When the swineherds saw what had happened, they ran off and told it in the city and in the country. Then people came out to see what had happened, and when they came to Jesus, they found the man from whom the demons had gone sitting at the feet of Jesus, clothed and in his right mind. And they were afraid. Those who had seen it told them how the one who had been possessed by demons had been healed. Then all the people of the surrounding country of the Gerasenes asked Jesus to leave them; for they were seized with great fear. So he got into the boat and returned. The man from whom the demons had gone begged that he might be with him; but Jesus sent him away, saying, “Return to your home, and declare how much God has done for you.” So he went away, proclaiming throughout the city how much Jesus had done for him.

SERMON PROPER BEGINS

We don’t always think about what we read in scripture. In the Gospel of Luke there is mention of swine herds. We don’t think about the Middle East as being a place where pigs are raised for food—neither the Jews or Muslims eat pork. For us it is a dry place, a desert where it takes hard work and irrigation to raise food. And yet, in a story involving observant Jews in the Middle East we find a story involving swine without explanation, as if those that heard this story in Galilee and Jerusalem and Nazareth would not find it the least bit unusual. Reading it while preparing my sermon notes was the first time it struck home to me that this was a story involving domestic pigs. It raises questions around food production and taboos in the Middle East during the Roman occupation. It also changes one’s opinion of Jesus—he was certainly not one to try and reach consensus or common ground before acting. In meeting the needs of one person, others were harmed. It is a more harsh version than the parables such as the lost sheep where Jesus talked about the value of the individual. For Jesus, the first priority was to help the most vulnerable. Jesus’ miracle, not surprising as the result was the destruction of the food of a community and the livelihood of swineherds, was not appreciated by most that were witnesses to his healing. They were frightened and urged him to go away. The one that was healed was willing to be a messenger that a miracle could occur, transforming the life of the most marginalised.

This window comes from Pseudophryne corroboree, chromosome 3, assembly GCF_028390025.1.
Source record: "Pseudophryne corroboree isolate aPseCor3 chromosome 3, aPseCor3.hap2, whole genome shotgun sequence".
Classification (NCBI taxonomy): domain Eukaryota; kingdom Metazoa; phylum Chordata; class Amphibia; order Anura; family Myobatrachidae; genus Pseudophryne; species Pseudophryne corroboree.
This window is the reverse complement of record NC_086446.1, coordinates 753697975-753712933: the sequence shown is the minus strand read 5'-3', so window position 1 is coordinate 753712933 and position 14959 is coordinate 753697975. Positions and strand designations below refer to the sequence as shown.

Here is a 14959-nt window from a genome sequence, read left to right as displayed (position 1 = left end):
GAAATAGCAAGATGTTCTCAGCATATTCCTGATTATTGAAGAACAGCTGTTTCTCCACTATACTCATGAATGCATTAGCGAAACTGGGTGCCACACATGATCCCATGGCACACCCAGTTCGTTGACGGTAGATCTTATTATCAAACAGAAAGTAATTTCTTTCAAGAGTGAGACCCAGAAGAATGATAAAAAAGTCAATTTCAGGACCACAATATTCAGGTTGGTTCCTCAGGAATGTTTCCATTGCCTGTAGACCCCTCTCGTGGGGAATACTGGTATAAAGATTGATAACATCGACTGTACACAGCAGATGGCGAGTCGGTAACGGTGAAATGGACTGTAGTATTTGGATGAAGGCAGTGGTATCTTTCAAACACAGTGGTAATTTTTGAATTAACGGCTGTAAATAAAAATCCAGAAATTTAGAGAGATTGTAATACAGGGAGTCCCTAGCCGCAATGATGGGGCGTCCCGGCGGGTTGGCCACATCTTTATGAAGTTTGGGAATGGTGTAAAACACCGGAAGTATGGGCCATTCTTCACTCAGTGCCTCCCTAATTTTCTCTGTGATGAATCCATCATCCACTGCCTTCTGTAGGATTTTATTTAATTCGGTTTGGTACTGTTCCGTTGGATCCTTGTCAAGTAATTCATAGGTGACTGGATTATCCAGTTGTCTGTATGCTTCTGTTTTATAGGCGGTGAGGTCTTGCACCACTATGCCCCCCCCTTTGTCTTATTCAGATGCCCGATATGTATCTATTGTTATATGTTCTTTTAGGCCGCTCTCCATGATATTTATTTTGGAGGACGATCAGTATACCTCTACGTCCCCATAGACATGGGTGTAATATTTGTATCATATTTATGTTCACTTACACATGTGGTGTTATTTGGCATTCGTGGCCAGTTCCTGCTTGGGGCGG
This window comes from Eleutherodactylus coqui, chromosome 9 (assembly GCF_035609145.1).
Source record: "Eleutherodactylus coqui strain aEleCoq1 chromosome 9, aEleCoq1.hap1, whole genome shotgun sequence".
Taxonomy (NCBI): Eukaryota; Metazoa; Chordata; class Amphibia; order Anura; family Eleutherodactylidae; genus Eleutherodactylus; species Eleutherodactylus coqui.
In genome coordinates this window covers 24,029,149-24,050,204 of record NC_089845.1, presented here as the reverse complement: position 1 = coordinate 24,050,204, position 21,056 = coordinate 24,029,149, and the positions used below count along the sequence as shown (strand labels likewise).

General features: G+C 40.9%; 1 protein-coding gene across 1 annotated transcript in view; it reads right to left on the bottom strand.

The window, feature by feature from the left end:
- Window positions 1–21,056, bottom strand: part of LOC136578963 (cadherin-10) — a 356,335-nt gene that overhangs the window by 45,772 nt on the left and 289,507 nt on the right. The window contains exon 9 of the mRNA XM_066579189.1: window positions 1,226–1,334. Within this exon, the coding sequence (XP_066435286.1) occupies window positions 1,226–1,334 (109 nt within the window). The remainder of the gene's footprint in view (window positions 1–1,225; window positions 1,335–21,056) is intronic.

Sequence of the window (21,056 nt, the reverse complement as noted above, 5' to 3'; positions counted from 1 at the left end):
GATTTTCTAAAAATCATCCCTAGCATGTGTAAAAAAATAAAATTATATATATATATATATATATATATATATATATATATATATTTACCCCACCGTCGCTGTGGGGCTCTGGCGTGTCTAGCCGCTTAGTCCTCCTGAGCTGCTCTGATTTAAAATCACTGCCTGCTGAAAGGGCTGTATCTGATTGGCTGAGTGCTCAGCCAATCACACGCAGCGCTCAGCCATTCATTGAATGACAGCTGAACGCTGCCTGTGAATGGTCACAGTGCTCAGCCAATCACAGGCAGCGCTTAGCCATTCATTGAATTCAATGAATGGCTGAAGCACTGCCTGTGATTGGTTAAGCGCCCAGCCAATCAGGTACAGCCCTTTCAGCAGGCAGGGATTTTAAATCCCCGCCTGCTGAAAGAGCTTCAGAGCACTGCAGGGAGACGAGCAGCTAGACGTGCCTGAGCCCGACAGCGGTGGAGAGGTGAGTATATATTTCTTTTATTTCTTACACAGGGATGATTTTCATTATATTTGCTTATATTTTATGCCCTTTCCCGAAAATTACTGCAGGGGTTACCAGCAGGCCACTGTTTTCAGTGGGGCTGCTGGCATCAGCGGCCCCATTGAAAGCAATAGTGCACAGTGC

If knowledge and understanding of scripture changes, then acceptance of the message of faith has to also change over time. It isn’t just the words of Thomas seeing the resurrected Christ that tells us that belief in God includes questioning and doubt. In times of peril and oppression it is hard to see light and hope, to reach out for something sustaining. Faith is not constant—there is an ebb and flow that we experience. What is constant is what is offered to us, unending love and unending hope. It is not the gulag or holocaust that holds the ultimate truth, but the ongoing certainty that such actions are evil and can and should be resisted through the building up of the shalom kingdom of peace and justice is where truth can be approached. It is in helping to bring the hope and promise of the year of Jubilee to live that we show we accept the commitment of baptism.